We have a lot more winter—and potentially lots more brutal cold, snow, and ice—to go through before the arrival of spring. The problem is many states and towns have already run through a season’s worth of the money and supplies needed to cope with winter storms.
The winter of 2014 has not been kind—to people or to state and municipal budgets. All around the country, lawmakers are being forced to dip into emergency funds or request more money to pay for round after round of snow removal and the salting of roads. In some cases, it’s not clear where the money will come from, nor how this winter’s budget-busting storms will impact local finances down the road.
For instance, the $2.75 million snow removal fund in Kansas City that was supposed to last through the whole winter was depleted by the first week of February. The city council had to shift emergency funds over to the snow removal fund to keep roads safe in the weeks ahead.
In Michigan this week, some lawmakers are arguing it is necessary to send an extra $100 million to towns, cities, and counties because they’re already over budget in the snow-removal department, the Detroit News reported. The money would help road crews not only with salt and snow removal, but with the filling of potholes and cracks in the roads as well. The combination of precipitation and rapidly changing temperatures experienced in much of the country over the last two months has made for an exceptionally bad pothole season in the Midwest and the East.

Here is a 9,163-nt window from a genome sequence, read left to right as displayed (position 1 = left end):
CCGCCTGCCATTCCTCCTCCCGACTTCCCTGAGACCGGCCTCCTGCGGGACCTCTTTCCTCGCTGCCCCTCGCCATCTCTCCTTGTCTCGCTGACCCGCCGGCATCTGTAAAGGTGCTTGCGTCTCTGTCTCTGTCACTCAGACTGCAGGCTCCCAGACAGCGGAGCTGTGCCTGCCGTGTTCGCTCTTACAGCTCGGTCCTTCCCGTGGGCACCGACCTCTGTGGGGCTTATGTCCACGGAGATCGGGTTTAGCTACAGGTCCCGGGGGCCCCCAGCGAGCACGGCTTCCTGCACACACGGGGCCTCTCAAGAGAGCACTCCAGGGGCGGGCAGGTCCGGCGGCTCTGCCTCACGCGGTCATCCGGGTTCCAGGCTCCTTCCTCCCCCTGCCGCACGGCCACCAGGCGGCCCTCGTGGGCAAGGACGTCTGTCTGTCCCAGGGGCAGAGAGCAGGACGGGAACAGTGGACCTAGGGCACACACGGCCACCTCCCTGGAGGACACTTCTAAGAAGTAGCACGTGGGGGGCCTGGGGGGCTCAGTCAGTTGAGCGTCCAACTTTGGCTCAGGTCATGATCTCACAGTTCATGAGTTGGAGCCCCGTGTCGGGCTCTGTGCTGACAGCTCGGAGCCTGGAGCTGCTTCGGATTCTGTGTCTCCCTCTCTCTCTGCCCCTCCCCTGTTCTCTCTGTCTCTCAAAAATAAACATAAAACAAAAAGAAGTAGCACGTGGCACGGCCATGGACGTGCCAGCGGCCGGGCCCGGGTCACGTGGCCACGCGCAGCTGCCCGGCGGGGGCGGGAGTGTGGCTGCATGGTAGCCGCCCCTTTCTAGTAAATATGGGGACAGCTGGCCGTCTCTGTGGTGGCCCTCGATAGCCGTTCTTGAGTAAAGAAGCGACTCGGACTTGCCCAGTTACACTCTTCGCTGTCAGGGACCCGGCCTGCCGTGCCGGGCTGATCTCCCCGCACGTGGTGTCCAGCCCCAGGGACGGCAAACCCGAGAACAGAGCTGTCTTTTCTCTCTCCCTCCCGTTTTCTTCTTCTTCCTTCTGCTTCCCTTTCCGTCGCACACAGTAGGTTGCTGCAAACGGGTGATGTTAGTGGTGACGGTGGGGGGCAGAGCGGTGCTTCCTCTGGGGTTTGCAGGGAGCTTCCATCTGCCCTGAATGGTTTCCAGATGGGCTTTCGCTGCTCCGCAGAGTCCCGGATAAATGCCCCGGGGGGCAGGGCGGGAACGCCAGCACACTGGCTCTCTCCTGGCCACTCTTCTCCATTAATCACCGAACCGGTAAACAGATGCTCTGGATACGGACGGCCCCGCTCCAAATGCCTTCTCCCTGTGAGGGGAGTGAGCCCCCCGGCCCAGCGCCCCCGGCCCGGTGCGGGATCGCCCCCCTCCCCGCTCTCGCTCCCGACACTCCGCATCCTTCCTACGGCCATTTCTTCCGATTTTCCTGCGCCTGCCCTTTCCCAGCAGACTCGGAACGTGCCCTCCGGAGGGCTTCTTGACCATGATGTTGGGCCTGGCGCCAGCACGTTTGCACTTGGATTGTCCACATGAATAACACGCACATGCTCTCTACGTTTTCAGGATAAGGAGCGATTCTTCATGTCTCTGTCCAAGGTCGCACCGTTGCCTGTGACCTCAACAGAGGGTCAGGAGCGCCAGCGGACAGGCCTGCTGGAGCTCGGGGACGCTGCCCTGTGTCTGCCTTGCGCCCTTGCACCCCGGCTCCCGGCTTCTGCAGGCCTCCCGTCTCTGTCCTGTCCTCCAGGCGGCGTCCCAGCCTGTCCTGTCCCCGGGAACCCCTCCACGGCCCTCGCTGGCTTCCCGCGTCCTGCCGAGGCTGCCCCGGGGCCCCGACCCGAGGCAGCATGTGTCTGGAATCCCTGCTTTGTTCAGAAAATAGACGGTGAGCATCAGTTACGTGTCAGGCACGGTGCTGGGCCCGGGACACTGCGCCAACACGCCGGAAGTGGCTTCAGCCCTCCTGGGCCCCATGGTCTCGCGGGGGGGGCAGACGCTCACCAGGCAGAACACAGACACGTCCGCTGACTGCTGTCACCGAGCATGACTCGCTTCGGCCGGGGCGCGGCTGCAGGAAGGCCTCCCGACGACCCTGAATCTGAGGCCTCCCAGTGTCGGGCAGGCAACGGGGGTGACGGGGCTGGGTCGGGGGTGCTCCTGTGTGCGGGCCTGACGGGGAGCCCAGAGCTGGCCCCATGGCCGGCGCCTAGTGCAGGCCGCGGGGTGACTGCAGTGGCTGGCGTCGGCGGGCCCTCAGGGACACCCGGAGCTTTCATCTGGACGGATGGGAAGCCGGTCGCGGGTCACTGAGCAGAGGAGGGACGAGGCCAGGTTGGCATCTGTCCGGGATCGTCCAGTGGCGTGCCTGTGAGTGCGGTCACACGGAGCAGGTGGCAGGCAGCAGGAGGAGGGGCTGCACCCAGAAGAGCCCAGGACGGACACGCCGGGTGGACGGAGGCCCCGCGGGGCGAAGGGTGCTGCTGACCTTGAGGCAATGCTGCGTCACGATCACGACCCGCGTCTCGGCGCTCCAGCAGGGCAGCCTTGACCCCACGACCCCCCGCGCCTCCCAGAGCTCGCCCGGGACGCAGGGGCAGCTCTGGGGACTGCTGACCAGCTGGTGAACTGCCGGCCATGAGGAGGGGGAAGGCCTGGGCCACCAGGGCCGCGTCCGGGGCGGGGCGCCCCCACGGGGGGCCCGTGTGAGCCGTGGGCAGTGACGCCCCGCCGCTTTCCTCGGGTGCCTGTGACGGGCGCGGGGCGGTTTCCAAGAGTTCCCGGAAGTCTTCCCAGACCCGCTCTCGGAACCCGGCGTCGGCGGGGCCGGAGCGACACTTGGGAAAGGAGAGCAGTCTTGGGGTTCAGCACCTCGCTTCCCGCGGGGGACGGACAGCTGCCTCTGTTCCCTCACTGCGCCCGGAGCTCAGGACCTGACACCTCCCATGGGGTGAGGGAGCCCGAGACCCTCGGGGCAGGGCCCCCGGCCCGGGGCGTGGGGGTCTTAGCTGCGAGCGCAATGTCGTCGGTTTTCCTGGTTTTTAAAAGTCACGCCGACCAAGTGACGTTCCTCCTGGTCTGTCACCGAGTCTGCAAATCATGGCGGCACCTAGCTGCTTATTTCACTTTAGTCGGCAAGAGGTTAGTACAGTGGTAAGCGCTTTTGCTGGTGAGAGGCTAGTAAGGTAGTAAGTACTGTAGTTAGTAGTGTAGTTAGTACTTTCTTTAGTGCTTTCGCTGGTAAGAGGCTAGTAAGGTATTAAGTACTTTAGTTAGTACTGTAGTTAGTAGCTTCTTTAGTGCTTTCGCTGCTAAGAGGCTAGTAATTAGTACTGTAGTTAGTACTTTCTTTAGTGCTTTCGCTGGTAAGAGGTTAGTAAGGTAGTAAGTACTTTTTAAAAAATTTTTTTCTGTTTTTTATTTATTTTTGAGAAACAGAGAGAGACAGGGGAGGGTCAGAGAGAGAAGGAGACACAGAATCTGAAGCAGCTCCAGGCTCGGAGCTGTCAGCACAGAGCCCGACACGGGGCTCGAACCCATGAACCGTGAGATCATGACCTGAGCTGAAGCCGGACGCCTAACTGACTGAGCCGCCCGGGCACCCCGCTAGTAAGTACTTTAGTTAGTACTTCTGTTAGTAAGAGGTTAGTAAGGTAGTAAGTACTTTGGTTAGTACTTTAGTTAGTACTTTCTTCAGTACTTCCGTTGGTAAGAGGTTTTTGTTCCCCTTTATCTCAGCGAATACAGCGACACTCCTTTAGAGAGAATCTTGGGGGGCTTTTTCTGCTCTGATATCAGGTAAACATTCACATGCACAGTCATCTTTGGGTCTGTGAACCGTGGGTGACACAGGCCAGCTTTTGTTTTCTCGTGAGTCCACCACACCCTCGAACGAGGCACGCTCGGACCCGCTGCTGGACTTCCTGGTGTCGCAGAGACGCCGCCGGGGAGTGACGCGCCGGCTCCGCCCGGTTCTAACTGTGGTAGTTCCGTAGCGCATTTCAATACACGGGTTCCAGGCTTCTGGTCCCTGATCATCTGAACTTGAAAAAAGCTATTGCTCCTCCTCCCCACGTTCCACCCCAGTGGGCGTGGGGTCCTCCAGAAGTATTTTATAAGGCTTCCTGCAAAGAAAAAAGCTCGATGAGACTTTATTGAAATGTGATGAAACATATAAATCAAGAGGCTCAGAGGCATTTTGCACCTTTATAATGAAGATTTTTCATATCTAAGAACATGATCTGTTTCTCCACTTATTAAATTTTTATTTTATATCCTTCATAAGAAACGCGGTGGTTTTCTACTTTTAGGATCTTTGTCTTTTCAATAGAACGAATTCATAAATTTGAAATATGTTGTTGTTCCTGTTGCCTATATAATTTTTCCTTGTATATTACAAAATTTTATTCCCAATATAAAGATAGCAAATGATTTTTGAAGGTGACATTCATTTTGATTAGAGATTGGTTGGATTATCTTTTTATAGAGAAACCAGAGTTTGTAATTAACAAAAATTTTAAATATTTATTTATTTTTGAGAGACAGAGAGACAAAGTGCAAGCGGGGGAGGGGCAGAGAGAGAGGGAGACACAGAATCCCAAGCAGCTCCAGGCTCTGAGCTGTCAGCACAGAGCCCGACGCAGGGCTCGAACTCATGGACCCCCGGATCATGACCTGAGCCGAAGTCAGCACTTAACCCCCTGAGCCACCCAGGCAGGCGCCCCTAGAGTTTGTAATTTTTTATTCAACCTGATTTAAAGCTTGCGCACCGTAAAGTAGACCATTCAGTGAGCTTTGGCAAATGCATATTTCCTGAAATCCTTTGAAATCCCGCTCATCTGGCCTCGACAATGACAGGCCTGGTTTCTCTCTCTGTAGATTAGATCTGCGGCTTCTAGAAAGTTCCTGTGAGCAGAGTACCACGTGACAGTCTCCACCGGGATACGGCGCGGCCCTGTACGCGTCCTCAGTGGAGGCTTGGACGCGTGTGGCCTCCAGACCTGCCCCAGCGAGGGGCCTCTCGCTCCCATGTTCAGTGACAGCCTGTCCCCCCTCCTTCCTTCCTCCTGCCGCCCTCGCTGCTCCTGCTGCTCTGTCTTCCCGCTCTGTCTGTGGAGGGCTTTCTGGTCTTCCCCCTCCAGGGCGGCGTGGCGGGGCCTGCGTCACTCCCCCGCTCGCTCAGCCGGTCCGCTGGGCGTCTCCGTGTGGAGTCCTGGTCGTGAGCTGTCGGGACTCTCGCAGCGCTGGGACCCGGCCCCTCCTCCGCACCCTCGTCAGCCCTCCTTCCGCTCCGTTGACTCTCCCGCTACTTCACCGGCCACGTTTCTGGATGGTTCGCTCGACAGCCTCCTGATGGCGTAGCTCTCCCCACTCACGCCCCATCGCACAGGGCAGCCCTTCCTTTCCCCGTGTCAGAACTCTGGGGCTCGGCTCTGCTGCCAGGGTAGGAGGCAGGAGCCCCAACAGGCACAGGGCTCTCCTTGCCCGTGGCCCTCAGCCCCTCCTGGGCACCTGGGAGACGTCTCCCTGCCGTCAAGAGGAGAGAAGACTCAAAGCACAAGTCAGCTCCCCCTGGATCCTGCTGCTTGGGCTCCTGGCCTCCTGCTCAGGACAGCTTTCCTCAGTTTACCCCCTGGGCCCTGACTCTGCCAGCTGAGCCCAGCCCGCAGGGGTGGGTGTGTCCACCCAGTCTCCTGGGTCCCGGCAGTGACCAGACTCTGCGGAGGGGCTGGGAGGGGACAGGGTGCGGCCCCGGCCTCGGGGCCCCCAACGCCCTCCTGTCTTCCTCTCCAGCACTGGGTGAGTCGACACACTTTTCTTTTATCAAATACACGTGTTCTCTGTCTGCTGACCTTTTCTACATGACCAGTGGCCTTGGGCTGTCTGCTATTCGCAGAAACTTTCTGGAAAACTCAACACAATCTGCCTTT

The Fiscal Times recently ran down a lengthy list of other localities that have already spent more than their allotted snow-removal budget or will do so soon, including Ohio, Illinois, Massachusetts, and cities such as Chicago and Philadelphia. It’s the same story in towns all over Long Island, where “taxpayers may have to make up the difference next year through their tax bill,” officials told Newsday.
In New Jersey, meanwhile, officials say that major roads might have to be shut down—not because of winter weather, but because of a shortage of salt needed to deal with winter weather. The state is in the process of seeking a special waiver from the federal government that would allow a barge carrying road salt to New Jersey from Maine. “A lot of the counties and municipalities are out of salt,” Department of Transportation Commissioner Jim Simpson said yesterday, according to the Star-Ledger of New Jersey. “If we have one more storm, New Jersey is going to have to close its interstates.”
It’s not just New Jersey scrambling to find more salt to buy, and the price of road salt has soared with demand. In early February, the going rate for a ton of salt had gone up to $175, per the Associated Press, and was expected to hit $200. Not long ago, that same ton of salt could be had for around $50.